It's hard to imagine the Los Angeles County coastline without Heal the Bay, defender of marine life and official housecleaner for our world-famous beaches/waters since 1985.
And it's hard to imagine Heal the Bay without Mark Gold, its head and heart for the last 23 years.
Though he'll remain on the organization's board of directors, Gold has decided to abandon his longtime post as Heal the Bay president for an administrative position at UCLA's Institute of Environment and Sustainability. Needless to say, his alma mater is ecstatic:
“Mark has a genius for translating science so that it can be useful to local and state government agencies,” Glen MacDonald, the director of the institute, says in today's announcement. “Gold's 23 years of experience at Heal the Bay give him a breadth and depth unmatched by anyone in Southern California.”
High praise, even for a UCLA presser. We can relate: The LA Weekly family has a particular fondness for this environmentalist, as well.
Gold's brother happens to be our own Jonathan Gold, often described as the only food writer to ever win a Pulitzer Prize. Unlike Mark, Jonathan falls on the more cynical side of the PR-journalism machine — he can make a killer case for or against any kitchen, and argue Los Angeles to the top of any city cuisine ranking. But their worlds overlapped in J. Gold's now-famous op-ed for the Los Angeles Times last summer, in which he argued — a personal first — that we sacrifice something scrumptious in favor of the healing of the bay. One touching excerpt:
“That soup 15 years ago? Delicious, although I remember the sweetness of the fresh crab in the bowl far better than I do the slippery tendrils of the main ingredient. But as much as you may love conpoy, dried flotation bladders, crab eggs, braised fish cheeks and the other esoterica of Cantonese seafood cooking, it is hard to work up an appetite for the bitter taste of extinction.”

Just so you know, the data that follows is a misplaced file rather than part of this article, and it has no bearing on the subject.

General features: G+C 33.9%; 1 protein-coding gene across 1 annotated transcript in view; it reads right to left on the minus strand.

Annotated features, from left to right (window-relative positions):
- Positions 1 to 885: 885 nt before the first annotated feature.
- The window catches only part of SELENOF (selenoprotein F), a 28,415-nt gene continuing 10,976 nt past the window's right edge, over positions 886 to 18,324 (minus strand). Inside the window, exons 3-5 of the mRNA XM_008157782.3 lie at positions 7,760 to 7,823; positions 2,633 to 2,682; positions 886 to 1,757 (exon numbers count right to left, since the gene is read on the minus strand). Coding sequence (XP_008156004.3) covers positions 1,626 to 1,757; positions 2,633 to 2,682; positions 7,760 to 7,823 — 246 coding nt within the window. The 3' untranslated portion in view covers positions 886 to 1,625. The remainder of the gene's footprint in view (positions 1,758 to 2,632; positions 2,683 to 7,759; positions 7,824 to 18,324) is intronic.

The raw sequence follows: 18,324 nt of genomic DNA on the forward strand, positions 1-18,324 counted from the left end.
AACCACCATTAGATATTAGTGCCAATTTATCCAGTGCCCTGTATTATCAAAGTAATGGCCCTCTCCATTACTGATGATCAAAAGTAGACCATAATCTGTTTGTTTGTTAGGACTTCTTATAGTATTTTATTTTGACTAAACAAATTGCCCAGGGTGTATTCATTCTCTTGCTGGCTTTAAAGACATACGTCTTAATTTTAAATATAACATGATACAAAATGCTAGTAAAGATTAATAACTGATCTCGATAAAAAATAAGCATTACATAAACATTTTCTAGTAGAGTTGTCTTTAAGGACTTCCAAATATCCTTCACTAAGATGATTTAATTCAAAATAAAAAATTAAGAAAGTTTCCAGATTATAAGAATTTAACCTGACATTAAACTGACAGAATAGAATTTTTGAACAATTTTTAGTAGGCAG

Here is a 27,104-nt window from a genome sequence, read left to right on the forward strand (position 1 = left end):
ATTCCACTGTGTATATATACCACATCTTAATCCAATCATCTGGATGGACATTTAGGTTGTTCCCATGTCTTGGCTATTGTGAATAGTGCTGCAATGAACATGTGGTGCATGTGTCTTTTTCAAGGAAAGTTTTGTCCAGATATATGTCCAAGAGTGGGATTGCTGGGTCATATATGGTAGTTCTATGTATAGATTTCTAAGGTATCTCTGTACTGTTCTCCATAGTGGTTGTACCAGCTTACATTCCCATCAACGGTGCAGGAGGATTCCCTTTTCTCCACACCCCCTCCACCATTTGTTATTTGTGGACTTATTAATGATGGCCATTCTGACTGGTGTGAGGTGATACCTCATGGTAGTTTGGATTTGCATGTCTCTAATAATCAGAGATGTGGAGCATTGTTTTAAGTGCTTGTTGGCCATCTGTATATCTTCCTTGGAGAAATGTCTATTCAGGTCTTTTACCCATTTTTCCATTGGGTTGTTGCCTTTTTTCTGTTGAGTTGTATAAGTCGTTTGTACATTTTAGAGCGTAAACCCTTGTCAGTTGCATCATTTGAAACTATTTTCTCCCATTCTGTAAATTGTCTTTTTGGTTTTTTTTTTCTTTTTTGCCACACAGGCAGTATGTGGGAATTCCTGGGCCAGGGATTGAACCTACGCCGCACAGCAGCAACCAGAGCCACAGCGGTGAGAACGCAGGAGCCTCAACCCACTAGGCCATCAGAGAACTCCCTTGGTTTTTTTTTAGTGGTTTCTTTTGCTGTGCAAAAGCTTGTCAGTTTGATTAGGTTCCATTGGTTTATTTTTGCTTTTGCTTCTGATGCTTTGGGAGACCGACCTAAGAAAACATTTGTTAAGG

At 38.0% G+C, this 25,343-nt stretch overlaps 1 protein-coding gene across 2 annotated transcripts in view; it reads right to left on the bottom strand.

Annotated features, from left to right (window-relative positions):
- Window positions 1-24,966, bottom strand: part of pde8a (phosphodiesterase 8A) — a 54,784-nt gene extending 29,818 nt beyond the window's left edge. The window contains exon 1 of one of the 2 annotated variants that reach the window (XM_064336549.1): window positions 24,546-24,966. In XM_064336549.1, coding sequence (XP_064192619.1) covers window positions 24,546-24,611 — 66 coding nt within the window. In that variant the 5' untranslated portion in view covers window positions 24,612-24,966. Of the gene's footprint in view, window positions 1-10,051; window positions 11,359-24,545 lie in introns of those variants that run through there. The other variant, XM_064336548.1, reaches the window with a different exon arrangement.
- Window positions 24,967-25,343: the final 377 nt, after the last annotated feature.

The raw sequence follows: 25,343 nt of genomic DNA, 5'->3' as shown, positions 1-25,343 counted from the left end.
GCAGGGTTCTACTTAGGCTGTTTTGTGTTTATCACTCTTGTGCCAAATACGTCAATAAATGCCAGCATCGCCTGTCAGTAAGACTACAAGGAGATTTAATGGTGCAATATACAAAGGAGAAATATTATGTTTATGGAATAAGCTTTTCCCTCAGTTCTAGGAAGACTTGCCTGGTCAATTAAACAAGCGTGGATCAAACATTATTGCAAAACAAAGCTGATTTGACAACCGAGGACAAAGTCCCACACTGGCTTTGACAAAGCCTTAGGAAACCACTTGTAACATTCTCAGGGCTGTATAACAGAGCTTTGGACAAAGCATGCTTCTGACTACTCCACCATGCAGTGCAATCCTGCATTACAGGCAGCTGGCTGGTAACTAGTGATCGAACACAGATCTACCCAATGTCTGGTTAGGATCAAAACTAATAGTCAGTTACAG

Hard to imagine there weren't some family ties running through that one.
Together, the Golds make us proud to live in Los Angeles. (Cheesy, but true.) Mark's departure from Heal the Bay is bittersweet on that front — like we said, we can't really imagine the president's office without him, but in the end, he'll only be moving a few miles down the 10, from Heal the Bay's Santa Monica headquarters to the UCLA campus in Westwood.
Heal the Bay spokesman Matthew King says via email that “it really is business as usual,” despite Gold's departure:
“The board of directors will be meeting shortly to finalize the management structure of Heal the Bay moving forward. Longtime executive director Karin Hall and associate director Alix Hobbs, who have been here more than 10 years, will provide day to day management and organizational supervision.”
And UCLA's MacDonald feels the bond between two of L.A.'s leading environmental forces will only be strengthened by the move: “We are delighted that he will stay on in an advisory capacity with them, because we really value our relationship with Heal the Bay.”
As for the rest of you. In the dogged spirit of Heal the Bay's constant nagging (in the most friendly, paternal way possible) under Gold's leadership: Don't drop your crap in the storm drains. We've got a planet to preserve here.